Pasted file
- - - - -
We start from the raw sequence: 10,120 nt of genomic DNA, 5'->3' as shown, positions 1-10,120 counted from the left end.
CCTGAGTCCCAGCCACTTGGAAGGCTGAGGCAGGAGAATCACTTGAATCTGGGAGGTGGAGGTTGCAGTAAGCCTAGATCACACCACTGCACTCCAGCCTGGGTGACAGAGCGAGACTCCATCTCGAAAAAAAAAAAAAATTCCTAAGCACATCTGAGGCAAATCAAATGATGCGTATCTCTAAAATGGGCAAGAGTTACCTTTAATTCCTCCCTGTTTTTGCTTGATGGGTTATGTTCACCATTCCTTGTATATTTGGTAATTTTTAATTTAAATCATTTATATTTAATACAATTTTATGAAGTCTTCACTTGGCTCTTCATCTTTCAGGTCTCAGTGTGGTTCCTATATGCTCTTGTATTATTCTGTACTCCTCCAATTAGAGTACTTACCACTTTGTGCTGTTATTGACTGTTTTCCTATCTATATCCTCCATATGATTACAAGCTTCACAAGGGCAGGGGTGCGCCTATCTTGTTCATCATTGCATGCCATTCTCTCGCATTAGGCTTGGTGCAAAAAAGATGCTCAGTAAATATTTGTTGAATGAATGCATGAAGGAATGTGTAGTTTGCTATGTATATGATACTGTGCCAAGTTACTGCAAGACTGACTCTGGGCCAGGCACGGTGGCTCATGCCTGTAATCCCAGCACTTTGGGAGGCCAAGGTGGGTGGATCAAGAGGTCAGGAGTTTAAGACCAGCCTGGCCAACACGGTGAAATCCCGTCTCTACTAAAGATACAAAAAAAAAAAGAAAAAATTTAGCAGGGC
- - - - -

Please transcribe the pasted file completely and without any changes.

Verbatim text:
We start from the raw sequence: 10,120 nt of genomic DNA, 5'->3' as shown, positions 1-10,120 counted from the left end.
CCTGAGTCCCAGCCACTTGGAAGGCTGAGGCAGGAGAATCACTTGAATCTGGGAGGTGGAGGTTGCAGTAAGCCTAGATCACACCACTGCACTCCAGCCTGGGTGACAGAGCGAGACTCCATCTCGAAAAAAAAAAAAAATTCCTAAGCACATCTGAGGCAAATCAAATGATGCGTATCTCTAAAATGGGCAAGAGTTACCTTTAATTCCTCCCTGTTTTTGCTTGATGGGTTATGTTCACCATTCCTTGTATATTTGGTAATTTTTAATTTAAATCATTTATATTTAATACAATTTTATGAAGTCTTCACTTGGCTCTTCATCTTTCAGGTCTCAGTGTGGTTCCTATATGCTCTTGTATTATTCTGTACTCCTCCAATTAGAGTACTTACCACTTTGTGCTGTTATTGACTGTTTTCCTATCTATATCCTCCATATGATTACAAGCTTCACAAGGGCAGGGGTGCGCCTATCTTGTTCATCATTGCATGCCATTCTCTCGCATTAGGCTTGGTGCAAAAAAGATGCTCAGTAAATATTTGTTGAATGAATGCATGAAGGAATGTGTAGTTTGCTATGTATATGATACTGTGCCAAGTTACTGCAAGACTGACTCTGGGCCAGGCACGGTGGCTCATGCCTGTAATCCCAGCACTTTGGGAGGCCAAGGTGGGTGGATCAAGAGGTCAGGAGTTTAAGACCAGCCTGGCCAACACGGTGAAATCCCGTCTCTACTAAAGATACAAAAAAAAAAAGAAAAAATTTAGCAGGGC